How to decide whether to study a new subject on your Erasmus year

The Erasmus Program provides a unique opportunity for students to study abroad, explore new cultures, and gain a global perspective on education. One of the biggest decisions you’ll face during your Erasmus year is whether to continue studying your current degree subject or venture into a new one. This article will guide you through the decision-making process to help you make the right choice.

1. Self-Reflection:

The first step in deciding whether to study a new subject on your Erasmus year is to engage in self-reflection. Consider the following questions:

  • What are your academic interests and passions?
  • Are there subjects you’ve always been curious about?
  • What are your long-term career goals and aspirations?

Self-reflection will help you understand your motivations and preferences. If you’re genuinely passionate about your current degree subject and it aligns with your career goals, sticking with it may be the right choice. However, if you’re open to exploration and have a desire to broaden your horizons, studying a new subject may be an exciting prospect.

2. Consult Academic Advisors:

Academic advisors are valuable resources when making this decision. They can provide insights into how your choice may affect your academic progress and future prospects. Schedule a meeting with your academic advisor to discuss your Erasmus options, including the possibility of studying a new subject.

3. Research Your Host University:

The academic environment at your host university can greatly influence your decision. Explore the course offerings, teaching style, and academic resources available. Look for subjects that pique your interest and align with your goals. Investigate whether the host university is known for its strengths in particular fields.

4. Consider Career Implications:

Your choice may have career implications, so it’s essential to think about the future. Consider the following:

  • How will your decision impact your academic record and transcript?
  • Are there particular skills or experiences that your desired career values?
  • Do you see yourself working in a field related to your current degree subject, or are you open to career shifts?

Studying a new subject can be an asset when it comes to employability. Many employers appreciate graduates with diverse academic backgrounds, as it demonstrates adaptability and a broader skill set. However, if you have a clear career path in mind that aligns with your current degree subject, continuing with it may be the right choice.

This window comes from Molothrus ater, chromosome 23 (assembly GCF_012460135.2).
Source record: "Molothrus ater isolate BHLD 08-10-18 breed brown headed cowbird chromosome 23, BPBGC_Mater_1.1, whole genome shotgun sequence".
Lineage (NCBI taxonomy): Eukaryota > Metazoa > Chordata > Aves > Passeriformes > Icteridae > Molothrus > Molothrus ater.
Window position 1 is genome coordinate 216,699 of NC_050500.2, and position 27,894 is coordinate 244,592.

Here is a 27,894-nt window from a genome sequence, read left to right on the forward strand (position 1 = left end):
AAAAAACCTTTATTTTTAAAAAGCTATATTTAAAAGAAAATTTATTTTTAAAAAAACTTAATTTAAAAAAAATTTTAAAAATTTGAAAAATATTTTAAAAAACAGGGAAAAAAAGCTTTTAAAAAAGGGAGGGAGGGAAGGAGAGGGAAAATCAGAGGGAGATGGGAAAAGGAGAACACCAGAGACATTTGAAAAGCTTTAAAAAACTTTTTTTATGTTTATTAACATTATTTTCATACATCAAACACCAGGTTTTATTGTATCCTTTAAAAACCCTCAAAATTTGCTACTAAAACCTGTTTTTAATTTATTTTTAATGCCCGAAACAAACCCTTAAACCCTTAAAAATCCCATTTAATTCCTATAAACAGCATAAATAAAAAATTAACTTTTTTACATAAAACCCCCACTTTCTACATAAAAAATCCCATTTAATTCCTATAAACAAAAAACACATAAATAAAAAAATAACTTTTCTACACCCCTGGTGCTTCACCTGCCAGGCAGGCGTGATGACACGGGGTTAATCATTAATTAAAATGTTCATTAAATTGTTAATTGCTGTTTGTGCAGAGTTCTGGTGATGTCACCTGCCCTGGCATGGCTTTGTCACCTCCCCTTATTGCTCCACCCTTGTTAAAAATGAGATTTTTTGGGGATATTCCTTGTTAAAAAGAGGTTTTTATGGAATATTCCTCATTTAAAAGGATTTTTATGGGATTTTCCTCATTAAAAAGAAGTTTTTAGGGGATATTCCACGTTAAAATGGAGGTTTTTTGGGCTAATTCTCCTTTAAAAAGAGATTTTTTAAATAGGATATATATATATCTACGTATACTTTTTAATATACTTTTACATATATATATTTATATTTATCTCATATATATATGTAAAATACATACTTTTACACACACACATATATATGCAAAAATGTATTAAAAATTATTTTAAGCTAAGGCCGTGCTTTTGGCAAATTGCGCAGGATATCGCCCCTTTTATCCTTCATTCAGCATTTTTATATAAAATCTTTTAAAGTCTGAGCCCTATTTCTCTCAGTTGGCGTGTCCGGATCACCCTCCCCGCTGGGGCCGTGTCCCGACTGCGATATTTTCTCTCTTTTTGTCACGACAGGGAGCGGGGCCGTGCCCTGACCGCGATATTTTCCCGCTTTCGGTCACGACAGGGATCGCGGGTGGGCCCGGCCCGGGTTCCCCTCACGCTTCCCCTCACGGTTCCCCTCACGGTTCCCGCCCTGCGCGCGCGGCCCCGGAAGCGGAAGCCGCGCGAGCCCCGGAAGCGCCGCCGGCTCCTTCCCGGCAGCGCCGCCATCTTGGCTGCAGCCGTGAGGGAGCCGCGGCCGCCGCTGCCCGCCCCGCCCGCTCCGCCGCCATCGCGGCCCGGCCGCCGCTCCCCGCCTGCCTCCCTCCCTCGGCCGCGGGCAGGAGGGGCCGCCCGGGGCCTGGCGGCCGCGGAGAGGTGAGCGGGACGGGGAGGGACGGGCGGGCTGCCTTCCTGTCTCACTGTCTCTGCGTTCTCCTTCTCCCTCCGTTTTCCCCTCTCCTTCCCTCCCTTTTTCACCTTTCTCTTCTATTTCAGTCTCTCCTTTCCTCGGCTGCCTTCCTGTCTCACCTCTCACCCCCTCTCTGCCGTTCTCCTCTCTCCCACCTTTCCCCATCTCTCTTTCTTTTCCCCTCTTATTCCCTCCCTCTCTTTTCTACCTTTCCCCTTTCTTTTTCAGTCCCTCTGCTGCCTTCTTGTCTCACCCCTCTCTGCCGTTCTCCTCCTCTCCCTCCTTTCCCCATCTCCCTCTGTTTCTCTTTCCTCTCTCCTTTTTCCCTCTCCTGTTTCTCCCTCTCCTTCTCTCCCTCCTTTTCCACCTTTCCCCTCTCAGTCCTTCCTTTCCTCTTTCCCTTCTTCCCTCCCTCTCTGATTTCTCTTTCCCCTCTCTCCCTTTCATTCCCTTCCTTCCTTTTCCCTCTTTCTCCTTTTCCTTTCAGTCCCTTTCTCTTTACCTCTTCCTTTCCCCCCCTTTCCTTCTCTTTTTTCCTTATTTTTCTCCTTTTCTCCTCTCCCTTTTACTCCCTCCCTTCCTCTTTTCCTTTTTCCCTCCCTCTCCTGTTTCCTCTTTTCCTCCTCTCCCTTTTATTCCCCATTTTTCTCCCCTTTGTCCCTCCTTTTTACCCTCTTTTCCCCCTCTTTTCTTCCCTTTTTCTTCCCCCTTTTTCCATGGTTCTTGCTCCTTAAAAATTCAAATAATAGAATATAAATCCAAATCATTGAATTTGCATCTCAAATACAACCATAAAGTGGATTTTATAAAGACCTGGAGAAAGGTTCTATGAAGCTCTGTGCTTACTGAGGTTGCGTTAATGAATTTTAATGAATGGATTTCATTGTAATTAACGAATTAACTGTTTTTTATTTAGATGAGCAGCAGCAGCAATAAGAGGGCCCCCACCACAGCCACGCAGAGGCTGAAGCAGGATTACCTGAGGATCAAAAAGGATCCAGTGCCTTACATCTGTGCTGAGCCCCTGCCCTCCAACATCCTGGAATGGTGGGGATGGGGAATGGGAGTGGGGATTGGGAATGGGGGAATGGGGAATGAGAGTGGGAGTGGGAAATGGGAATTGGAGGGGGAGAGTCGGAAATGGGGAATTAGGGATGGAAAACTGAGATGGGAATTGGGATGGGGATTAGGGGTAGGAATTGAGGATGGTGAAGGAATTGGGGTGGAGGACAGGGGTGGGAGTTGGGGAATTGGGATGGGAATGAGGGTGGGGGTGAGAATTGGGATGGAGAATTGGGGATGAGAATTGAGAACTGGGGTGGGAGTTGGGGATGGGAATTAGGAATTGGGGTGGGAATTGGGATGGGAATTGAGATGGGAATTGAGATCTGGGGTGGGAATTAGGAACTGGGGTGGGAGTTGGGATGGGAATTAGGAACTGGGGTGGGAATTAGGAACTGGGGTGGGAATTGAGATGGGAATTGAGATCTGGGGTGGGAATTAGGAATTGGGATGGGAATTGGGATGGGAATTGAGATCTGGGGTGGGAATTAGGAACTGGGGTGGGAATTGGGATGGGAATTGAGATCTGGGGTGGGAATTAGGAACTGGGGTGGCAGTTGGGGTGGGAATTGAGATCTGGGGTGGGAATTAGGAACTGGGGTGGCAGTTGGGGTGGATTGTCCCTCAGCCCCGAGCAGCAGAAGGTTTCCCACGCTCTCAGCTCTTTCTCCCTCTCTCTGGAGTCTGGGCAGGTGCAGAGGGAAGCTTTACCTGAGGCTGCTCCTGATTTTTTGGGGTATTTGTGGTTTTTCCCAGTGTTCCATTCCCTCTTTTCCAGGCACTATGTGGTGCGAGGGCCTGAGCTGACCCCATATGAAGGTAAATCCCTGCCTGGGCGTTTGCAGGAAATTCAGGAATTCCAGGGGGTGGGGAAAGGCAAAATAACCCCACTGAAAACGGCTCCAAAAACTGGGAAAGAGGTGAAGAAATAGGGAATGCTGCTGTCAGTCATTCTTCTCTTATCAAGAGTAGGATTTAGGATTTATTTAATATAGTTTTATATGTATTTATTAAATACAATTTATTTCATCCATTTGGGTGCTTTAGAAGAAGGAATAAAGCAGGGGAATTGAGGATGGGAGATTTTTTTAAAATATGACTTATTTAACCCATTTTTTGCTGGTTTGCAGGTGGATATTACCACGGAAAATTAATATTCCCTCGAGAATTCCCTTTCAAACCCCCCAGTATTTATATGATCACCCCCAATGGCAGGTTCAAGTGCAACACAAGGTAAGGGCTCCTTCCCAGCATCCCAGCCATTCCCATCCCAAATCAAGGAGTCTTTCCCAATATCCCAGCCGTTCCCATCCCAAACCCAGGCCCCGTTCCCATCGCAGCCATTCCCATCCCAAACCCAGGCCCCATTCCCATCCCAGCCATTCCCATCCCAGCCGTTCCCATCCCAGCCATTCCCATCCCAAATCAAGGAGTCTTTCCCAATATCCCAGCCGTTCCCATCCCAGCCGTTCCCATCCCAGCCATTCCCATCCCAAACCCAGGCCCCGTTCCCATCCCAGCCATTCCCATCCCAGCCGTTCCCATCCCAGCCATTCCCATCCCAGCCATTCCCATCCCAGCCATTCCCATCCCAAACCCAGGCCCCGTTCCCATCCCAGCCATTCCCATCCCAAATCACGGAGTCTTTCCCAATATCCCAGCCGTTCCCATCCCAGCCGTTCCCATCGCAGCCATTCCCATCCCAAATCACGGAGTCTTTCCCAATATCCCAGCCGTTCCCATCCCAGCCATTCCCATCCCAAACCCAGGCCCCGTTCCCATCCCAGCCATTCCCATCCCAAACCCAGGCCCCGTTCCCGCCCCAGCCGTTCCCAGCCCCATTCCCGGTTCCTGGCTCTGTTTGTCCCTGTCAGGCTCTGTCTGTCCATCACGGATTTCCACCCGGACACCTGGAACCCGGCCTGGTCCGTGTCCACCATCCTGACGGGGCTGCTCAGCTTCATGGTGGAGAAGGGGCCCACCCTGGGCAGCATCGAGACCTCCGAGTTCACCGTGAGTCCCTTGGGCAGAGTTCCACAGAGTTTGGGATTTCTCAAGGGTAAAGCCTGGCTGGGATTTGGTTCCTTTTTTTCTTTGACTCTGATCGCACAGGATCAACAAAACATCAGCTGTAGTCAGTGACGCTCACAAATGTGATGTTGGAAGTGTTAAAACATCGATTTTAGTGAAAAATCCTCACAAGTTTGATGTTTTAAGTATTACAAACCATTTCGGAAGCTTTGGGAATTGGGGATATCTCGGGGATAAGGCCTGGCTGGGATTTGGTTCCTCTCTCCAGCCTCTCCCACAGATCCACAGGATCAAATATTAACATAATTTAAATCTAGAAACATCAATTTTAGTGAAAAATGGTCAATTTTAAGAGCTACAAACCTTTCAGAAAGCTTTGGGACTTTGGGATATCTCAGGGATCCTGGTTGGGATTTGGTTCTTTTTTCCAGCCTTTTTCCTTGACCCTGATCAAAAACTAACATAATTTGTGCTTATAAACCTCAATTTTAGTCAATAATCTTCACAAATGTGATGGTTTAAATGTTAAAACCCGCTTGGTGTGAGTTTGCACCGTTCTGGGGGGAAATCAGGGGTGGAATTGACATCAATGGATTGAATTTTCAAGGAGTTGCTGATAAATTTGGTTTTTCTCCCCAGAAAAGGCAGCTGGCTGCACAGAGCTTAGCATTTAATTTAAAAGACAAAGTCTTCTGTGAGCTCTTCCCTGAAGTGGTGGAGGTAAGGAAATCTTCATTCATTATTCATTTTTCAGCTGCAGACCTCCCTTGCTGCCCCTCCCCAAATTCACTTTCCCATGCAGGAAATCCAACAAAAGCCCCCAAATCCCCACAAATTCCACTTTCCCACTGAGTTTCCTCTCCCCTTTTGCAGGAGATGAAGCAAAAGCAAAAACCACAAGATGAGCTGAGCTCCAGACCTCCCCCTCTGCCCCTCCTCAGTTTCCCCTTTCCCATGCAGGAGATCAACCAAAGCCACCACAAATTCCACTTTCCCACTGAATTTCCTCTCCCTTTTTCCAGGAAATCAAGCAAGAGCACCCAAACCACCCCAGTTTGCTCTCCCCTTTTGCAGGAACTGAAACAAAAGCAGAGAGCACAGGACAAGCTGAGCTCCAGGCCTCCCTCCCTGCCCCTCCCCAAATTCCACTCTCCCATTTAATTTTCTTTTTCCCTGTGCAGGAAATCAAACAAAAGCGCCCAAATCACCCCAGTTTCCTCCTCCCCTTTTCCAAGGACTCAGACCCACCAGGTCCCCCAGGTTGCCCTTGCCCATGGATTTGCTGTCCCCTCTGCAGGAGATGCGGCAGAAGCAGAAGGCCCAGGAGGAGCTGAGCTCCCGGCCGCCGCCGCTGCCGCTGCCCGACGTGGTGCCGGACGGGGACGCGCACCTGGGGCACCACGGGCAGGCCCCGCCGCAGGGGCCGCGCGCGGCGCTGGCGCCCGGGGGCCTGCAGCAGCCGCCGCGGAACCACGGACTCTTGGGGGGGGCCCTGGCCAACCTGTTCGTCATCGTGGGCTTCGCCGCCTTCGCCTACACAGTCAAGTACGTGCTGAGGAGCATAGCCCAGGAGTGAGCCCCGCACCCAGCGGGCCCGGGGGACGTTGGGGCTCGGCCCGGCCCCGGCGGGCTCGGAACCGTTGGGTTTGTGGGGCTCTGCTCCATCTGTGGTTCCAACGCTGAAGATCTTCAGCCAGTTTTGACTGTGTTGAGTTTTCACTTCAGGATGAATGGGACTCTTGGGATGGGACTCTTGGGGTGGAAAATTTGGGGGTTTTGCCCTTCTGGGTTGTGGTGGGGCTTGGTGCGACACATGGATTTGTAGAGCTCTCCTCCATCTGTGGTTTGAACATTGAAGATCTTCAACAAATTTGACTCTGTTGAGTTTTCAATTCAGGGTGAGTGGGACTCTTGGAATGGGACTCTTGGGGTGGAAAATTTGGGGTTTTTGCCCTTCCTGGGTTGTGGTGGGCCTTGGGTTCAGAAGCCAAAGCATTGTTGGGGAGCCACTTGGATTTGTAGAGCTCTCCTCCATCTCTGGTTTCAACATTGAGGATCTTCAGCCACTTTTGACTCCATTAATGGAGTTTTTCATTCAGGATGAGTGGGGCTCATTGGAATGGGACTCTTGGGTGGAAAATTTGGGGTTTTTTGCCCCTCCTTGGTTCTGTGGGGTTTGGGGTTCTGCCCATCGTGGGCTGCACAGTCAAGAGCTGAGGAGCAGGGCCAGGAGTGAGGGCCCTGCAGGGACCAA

5. Real-Life Experiences:

Gaining insights from students who have faced similar decisions can be enlightening. Here are two case studies to consider:

Case Study 1: Staying in Your Current Subject Sophie, an Erasmus student majoring in environmental science, chose to continue her degree subject during her exchange. She believed it was essential to maintain the continuity of her studies. During her Erasmus year, she immersed herself in environmental policies and practices at her host university, which enriched her knowledge and experience.

Case Study 2: Exploring Another Subject Alex, majoring in economics, decided to explore philosophy during his Erasmus year. He was drawn to the opportunity for philosophical introspection and critical thinking. Although it was a departure from his core subject, Alex developed valuable skills that proved useful in his future career.

6. Transferable Skills:

Studying a new subject can equip you with transferable skills. Think about the skills you’d like to develop and how they align with your long-term goals. Skills such as critical thinking, research, and adaptability can be invaluable in any field. Consider how studying a new subject might help you acquire these skills.

7. Evaluate Coursework and Requirements:

Carefully review the coursework and requirements for both your current degree subject and the new subject you’re interested in. Make sure you’re comfortable with the academic workload and expectations. Consider the language of instruction and whether you’re proficient in it. Assess whether you can meet the prerequisites for the new subject.

8. Seek Mentorship:

Mentorship can be a valuable resource in making this decision. Consult professors, mentors, or professionals in your field and the new subject you’re considering. They can offer guidance based on their experience and knowledge.

9. Balance Between Passion and Pragmatism:

Ultimately, the decision boils down to a balance between passion and pragmatism. You should pursue a subject that excites you and aligns with your interests, but also consider how it may benefit your future. Remember that the Erasmus experience is not just about academics; it’s a journey of self-discovery and personal growth.

In conclusion, deciding whether to study a new subject on your Erasmus year is a significant decision that should align with your personal interests and long-term goals. Engage in self-reflection, consult academic advisors, research your host university, and consider career implications. Real-life experiences and mentorship can offer valuable insights. The choice should be a reflection of your passion, your desire for personal growth, and your aspirations. Embrace the Erasmus experience, and seize the opportunity for learning and self-discovery.

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